Mario Carpo

  • RISE OF THE MACHINES

    ELECTRONIC COMPUTERS have been around since the end of World War II, yet for a number of reasons architects and designers did not start seriously tinkering with computer-aided design until the early 1990s. In doing so, the pioneers of architecture’s digital turn quickly stumbled on a groundbreaking realization: The computers they used to draw objects on the screen could also aid in fabricating those same objects right away. The integration of computer-aided drawing and computer-aided manufacturing (CAD-CAM) became a tenet of digital design, and the machinery for numerically controlled fabrication

  • SPACE ODYSSEY: THE RISE OF 3-D TECHNOLOGY

    TODAY, IT IS almost a cliché to describe the rise of 3-D printing as a groundbreaking development. The notion that the technique represents a decisive turning point in the history of technology has gained widespread acceptance, with oh-so-grand pronouncements of its power coming from the likes of Barack Obama, Elon Musk, even Martha Stewart. And as the technology has become increasingly accessible and widely adopted in the intervening years, the vision of a 3-D-printed world seems less like science fiction than like a rapidly approaching reality. Indeed, “Mutations-Créations / Imprimer le monde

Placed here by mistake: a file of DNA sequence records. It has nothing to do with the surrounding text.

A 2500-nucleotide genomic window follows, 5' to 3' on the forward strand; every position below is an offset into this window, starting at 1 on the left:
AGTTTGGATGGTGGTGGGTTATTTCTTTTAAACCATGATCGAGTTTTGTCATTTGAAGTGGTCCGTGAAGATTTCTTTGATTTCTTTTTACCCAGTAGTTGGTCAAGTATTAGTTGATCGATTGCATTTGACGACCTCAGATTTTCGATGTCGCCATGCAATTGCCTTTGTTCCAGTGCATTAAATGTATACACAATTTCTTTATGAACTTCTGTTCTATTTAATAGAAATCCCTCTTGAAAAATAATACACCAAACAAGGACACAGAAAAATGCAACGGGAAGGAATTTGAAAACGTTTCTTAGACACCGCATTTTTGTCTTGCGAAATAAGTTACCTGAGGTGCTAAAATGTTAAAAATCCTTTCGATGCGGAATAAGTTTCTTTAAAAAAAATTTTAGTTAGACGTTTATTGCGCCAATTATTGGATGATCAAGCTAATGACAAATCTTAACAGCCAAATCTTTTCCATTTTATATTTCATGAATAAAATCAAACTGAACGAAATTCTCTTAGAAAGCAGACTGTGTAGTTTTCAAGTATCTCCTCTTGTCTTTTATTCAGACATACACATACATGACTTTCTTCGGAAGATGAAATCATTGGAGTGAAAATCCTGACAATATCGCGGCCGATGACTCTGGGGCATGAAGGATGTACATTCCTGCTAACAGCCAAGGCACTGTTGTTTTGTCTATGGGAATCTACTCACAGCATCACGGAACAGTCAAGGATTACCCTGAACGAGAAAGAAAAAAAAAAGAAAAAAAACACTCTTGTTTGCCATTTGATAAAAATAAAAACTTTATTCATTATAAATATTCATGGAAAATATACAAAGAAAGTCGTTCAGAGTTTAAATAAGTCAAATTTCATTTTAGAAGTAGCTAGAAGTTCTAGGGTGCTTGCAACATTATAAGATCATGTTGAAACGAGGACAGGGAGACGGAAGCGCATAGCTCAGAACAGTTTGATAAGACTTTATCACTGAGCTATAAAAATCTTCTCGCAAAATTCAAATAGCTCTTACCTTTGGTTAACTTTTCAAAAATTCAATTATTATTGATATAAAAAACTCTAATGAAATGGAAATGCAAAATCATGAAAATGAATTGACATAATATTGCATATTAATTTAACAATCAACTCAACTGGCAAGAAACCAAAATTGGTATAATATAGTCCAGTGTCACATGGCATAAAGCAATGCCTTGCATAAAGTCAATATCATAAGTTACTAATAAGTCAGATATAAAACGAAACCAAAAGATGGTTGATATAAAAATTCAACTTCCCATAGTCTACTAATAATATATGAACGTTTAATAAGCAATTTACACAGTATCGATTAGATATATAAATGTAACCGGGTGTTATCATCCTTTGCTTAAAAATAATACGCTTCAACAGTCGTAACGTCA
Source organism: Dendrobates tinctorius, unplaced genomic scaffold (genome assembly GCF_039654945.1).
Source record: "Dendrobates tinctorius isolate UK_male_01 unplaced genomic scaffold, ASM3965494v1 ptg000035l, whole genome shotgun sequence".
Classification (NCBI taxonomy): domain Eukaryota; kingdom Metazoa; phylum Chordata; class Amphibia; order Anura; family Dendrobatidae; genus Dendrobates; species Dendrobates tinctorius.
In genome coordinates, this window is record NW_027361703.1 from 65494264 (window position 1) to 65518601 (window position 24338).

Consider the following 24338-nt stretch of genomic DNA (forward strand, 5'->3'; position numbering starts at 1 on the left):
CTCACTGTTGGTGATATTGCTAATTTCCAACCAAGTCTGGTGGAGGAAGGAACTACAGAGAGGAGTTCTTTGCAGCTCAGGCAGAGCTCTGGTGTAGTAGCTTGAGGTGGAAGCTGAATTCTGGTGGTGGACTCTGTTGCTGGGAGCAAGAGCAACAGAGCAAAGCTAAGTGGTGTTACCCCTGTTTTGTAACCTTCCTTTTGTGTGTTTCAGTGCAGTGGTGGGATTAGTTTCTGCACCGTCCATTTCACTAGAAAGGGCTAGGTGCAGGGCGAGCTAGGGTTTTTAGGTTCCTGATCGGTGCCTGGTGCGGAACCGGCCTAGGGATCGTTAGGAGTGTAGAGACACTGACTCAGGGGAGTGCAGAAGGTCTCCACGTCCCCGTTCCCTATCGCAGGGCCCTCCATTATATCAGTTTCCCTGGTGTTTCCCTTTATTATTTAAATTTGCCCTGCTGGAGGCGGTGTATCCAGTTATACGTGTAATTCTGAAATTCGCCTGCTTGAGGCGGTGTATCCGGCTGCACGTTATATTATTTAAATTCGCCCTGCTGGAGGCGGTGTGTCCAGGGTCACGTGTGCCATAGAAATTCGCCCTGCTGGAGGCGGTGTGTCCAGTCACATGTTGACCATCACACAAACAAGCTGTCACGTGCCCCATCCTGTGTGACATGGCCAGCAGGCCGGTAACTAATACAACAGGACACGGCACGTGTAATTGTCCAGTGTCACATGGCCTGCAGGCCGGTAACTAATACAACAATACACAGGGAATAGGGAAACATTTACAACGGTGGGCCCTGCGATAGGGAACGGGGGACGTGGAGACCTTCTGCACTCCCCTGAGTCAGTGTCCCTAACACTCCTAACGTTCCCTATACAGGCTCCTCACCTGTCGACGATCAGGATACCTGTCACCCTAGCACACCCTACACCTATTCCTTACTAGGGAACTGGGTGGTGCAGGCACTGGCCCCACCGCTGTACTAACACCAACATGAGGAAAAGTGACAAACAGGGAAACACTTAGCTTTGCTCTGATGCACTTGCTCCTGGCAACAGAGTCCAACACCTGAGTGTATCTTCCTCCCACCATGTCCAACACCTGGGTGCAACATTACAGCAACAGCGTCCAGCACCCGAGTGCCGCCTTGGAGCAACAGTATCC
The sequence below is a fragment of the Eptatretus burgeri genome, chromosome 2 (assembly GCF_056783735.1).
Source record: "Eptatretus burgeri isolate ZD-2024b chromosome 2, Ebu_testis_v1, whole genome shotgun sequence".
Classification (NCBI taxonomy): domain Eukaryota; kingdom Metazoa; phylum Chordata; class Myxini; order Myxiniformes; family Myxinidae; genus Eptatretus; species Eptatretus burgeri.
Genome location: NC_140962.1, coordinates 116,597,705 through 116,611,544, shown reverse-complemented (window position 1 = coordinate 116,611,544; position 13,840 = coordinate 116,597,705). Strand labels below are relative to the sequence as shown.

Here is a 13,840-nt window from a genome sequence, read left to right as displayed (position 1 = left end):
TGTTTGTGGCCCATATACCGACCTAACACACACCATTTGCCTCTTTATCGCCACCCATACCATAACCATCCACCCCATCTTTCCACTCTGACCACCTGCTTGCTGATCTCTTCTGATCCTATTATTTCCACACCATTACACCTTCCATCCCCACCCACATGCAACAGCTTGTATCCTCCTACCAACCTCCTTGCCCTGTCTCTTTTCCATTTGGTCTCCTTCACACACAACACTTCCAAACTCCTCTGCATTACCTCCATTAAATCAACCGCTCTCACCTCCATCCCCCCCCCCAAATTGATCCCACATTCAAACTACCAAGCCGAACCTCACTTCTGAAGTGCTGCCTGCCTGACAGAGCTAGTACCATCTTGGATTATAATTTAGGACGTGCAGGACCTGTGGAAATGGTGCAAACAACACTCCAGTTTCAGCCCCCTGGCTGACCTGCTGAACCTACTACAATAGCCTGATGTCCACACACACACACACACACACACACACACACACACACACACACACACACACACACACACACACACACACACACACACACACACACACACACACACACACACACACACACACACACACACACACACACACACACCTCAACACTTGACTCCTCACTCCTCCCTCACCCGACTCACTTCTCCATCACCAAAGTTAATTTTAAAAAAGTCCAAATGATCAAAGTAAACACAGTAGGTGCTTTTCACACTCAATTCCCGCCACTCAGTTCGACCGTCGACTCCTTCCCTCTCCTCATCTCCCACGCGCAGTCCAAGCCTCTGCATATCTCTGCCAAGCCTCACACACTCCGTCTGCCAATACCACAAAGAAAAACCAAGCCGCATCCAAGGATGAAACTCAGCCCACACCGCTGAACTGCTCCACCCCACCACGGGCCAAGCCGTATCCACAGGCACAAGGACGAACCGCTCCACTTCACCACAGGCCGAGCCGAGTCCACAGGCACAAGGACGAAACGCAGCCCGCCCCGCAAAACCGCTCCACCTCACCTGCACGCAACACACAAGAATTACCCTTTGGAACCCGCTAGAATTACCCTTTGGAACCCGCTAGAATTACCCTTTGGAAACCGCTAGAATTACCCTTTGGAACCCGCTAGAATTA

• BREAKING THE CURVE: BIG DATA AND DESIGN

    THE DIGITAL IS ALL ABOUT VARIATION. We know from daily experience that the many digitally based media we use today, from text to images to music, are permanently in flux; their variations can be designed by one or more end users (think of a Wikipedia entry), or by machinic algorithms (think of a Google search), and may at times appear to be entirely out of control, changing in some random and inscrutable way. The same logic applies to the design of physical objects, from teaspoons to entire buildings. Since the early 1990s, the pioneers of digitally intelligent architecture have claimed that